Greg Moore

g r e g @ c a r t o g r a p h i c d e s i g n . c o m
www.cartographicdesign.com

#6
Charles Syrett

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Have you tried exporting from AI, and then resaving the jpg in Photoshop? I'm sure a PSD jpg would work just fine. (I don't think of this as a roundabout method, being a Freehand user -- we always make our jpgs in PSD anyway.)

Charles Syrett
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http://www.mapgraphics.com


If it were up to me, everything we send out would be pdf, but unfortunately we are submitting these proposals to government and city offices, so their submission guidelines are cast in stone.

I'll keep playing with my JPG settings, my real question is why a JPG exported from Corel would look better then a JPG exported from Illustrator?



#7
Greg

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Have you tried exporting from AI, and then resaving the jpg in Photoshop? I'm sure a PSD jpg would work just fine. (I don't think of this as a roundabout method, being a Freehand user -- we always make our jpgs in PSD anyway.)


Do you mean opening the AI in photoshop, and then saving as a JPG from there? I have not tried that, but I would think Illustrator's jpg functionality should be the same as photoshop? I'll give 'er a shot though!
Greg Moore

g r e g @ c a r t o g r a p h i c d e s i g n . c o m
www.cartographicdesign.com

#8
Nick H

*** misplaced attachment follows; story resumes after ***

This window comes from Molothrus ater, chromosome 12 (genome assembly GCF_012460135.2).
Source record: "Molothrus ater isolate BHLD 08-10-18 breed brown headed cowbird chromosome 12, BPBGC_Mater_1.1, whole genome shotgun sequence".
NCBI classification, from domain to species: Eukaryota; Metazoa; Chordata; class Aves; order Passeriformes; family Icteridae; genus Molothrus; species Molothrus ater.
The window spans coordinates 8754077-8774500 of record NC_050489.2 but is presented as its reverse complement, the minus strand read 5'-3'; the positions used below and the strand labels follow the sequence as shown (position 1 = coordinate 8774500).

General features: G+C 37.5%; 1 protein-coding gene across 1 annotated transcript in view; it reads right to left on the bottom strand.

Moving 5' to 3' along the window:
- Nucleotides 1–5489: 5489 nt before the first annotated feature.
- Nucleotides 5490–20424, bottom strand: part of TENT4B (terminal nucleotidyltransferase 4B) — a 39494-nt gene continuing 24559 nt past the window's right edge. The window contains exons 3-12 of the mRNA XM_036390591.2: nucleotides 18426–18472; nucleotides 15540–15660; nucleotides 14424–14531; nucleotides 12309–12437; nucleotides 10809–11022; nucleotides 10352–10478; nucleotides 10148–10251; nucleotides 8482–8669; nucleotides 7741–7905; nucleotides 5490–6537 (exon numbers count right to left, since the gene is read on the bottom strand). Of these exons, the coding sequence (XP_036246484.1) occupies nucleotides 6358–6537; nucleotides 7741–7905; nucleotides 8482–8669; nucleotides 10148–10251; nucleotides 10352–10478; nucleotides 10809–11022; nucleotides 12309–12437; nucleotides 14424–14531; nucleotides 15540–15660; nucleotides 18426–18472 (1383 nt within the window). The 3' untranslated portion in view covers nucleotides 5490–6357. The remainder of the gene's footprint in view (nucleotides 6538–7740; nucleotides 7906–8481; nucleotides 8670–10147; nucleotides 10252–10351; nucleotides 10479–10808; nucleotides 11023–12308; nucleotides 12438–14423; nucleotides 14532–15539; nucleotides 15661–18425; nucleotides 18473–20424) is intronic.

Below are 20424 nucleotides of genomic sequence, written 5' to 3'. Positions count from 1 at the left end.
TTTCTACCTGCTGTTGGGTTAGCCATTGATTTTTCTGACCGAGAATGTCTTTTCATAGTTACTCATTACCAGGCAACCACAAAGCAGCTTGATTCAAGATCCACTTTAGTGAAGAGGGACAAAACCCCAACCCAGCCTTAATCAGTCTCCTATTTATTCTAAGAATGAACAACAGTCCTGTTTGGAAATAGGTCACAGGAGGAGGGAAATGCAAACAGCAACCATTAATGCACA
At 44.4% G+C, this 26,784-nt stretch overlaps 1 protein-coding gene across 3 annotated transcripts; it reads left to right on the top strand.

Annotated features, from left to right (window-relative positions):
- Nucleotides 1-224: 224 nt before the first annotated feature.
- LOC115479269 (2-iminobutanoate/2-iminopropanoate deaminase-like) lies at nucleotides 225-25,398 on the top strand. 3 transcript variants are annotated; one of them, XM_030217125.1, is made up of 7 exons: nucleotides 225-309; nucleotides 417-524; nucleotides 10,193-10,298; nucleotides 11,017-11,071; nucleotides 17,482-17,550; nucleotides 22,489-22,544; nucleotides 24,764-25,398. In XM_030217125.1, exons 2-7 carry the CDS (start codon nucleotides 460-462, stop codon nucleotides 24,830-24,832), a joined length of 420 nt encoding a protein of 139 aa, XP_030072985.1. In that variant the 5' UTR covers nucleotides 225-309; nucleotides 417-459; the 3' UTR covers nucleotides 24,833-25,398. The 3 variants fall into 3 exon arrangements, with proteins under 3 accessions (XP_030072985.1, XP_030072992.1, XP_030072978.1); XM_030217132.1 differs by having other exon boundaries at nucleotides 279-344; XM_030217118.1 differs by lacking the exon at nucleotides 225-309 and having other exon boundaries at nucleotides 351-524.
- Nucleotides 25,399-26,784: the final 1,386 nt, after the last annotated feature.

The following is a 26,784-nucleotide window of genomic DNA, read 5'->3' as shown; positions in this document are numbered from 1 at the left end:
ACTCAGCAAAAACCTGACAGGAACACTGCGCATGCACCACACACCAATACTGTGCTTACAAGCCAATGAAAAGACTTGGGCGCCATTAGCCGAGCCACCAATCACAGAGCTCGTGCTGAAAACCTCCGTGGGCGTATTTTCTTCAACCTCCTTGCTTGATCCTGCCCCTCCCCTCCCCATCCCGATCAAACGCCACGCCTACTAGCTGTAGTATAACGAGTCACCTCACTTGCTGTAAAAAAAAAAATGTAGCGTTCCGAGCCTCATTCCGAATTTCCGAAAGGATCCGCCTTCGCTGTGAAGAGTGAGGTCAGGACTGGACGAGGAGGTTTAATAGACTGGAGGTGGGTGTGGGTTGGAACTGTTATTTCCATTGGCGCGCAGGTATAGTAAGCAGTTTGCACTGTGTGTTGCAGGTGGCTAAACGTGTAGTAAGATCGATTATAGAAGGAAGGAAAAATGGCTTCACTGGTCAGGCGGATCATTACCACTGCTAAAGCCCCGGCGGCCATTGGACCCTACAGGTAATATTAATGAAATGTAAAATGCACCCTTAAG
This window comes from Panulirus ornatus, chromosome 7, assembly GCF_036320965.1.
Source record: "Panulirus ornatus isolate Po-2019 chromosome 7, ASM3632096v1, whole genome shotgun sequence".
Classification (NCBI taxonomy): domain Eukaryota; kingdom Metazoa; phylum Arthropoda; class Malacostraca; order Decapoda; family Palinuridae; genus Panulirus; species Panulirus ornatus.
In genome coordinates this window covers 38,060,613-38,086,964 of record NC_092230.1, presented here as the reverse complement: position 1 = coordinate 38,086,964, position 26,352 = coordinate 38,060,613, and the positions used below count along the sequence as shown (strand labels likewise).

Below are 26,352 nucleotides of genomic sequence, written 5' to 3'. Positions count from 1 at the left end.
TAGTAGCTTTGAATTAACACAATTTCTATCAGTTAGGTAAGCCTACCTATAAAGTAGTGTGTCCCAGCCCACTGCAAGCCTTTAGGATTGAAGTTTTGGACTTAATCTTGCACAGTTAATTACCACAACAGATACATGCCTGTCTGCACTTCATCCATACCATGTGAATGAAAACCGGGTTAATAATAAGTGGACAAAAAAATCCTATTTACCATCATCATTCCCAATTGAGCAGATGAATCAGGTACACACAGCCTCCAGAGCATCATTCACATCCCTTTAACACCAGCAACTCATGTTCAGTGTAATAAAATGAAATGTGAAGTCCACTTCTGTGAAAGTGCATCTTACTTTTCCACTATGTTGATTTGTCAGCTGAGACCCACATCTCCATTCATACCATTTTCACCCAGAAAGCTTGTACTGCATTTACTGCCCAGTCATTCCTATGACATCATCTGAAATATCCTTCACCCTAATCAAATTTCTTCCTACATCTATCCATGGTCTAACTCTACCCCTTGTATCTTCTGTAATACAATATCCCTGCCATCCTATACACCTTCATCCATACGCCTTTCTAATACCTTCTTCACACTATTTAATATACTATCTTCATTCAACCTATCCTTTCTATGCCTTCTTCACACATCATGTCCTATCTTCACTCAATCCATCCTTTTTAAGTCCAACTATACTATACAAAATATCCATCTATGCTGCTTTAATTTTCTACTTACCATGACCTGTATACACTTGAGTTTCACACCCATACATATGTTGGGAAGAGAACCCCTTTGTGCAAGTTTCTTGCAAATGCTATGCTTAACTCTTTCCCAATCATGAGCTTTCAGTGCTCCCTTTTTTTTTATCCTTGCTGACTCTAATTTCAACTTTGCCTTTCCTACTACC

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I'm experiencing some "fuzzy" quality when I use Illustrator to produce figures and maps to be inserted into word documents. My typical method is to save as a high quality JPG and insert (no scaling) ...

Hi Greg, I don't use it but I suppose that AI must be able to export to an enhanced metafile (*.emf). These import to Word very nicely (here at least). Or am I missing something? Probably :( .

Regards, N.
Caversham, Reading, England.

#9
peanut

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I export as png from Illustrator for consumption in Word with excellent results. Usually set the output resolution of the png to 200 dpi.

Rich

#10
Greg

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I export as png from Illustrator for consumption in Word with excellent results. Usually set the output resolution of the png to 200 dpi.

Rich



PNG is a great suggestion! Why didn't I think of that? It looks much better :) Thanks Rich!
Greg Moore

g r e g @ c a r t o g r a p h i c d e s i g n . c o m
www.cartographicdesign.com

#11
Dennis McClendon

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For areas of flat color, such as maps, PNG is a far superior format to JPG. PNG (like GIF) looks for runs of pixels all the same color. JPEG tries to fit what it sees to a pattern, and so introduces artifacts.
Dennis McClendon, Chicago CartoGraphics
chicagocarto.com

#12
Nick H

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PNG is a great suggestion! Why didn't I think of that? It looks much better :) Thanks Rich!


Did you have a look at a possible enhanced metafile solution Greg? In an EMF file the vectors should be saved as vectors (where possible).

Regards, N.
Caversham, Reading, England.